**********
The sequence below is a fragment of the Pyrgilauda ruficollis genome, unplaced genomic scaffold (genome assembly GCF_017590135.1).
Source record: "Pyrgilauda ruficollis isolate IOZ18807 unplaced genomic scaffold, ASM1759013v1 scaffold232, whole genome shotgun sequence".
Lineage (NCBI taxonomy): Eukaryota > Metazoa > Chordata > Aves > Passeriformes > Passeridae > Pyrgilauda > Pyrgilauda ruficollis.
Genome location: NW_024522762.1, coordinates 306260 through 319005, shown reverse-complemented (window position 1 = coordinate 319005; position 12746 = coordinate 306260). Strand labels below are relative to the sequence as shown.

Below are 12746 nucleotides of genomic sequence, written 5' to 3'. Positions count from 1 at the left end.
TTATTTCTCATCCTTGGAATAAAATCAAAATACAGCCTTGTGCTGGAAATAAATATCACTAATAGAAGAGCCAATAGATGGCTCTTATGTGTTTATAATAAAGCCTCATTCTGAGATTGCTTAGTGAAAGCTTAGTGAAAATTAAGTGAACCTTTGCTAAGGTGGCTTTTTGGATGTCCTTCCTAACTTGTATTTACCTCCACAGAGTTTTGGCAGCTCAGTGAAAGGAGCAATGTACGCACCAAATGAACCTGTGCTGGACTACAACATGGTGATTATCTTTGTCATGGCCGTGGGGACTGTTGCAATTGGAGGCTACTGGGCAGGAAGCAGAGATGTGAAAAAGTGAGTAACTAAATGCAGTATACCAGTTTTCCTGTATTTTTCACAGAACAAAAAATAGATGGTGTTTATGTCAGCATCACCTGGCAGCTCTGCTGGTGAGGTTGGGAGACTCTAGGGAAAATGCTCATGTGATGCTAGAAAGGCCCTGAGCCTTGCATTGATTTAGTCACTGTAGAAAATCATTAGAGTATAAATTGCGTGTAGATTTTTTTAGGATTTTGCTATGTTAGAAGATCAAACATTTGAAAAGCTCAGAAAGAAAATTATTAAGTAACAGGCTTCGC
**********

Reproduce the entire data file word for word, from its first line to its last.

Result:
The sequence below is a fragment of the Pyrgilauda ruficollis genome, unplaced genomic scaffold (genome assembly GCF_017590135.1).
Source record: "Pyrgilauda ruficollis isolate IOZ18807 unplaced genomic scaffold, ASM1759013v1 scaffold232, whole genome shotgun sequence".
Lineage (NCBI taxonomy): Eukaryota > Metazoa > Chordata > Aves > Passeriformes > Passeridae > Pyrgilauda > Pyrgilauda ruficollis.
Genome location: NW_024522762.1, coordinates 306260 through 319005, shown reverse-complemented (window position 1 = coordinate 319005; position 12746 = coordinate 306260). Strand labels below are relative to the sequence as shown.

Below are 12746 nucleotides of genomic sequence, written 5' to 3'. Positions count from 1 at the left end.
TTATTTCTCATCCTTGGAATAAAATCAAAATACAGCCTTGTGCTGGAAATAAATATCACTAATAGAAGAGCCAATAGATGGCTCTTATGTGTTTATAATAAAGCCTCATTCTGAGATTGCTTAGTGAAAGCTTAGTGAAAATTAAGTGAACCTTTGCTAAGGTGGCTTTTTGGATGTCCTTCCTAACTTGTATTTACCTCCACAGAGTTTTGGCAGCTCAGTGAAAGGAGCAATGTACGCACCAAATGAACCTGTGCTGGACTACAACATGGTGATTATCTTTGTCATGGCCGTGGGGACTGTTGCAATTGGAGGCTACTGGGCAGGAAGCAGAGATGTGAAAAAGTGAGTAACTAAATGCAGTATACCAGTTTTCCTGTATTTTTCACAGAACAAAAAATAGATGGTGTTTATGTCAGCATCACCTGGCAGCTCTGCTGGTGAGGTTGGGAGACTCTAGGGAAAATGCTCATGTGATGCTAGAAAGGCCCTGAGCCTTGCATTGATTTAGTCACTGTAGAAAATCATTAGAGTATAAATTGCGTGTAGATTTTTTTAGGATTTTGCTATGTTAGAAGATCAAACATTTGAAAAGCTCAGAAAGAAAATTATTAAGTAACAGGCTTCGC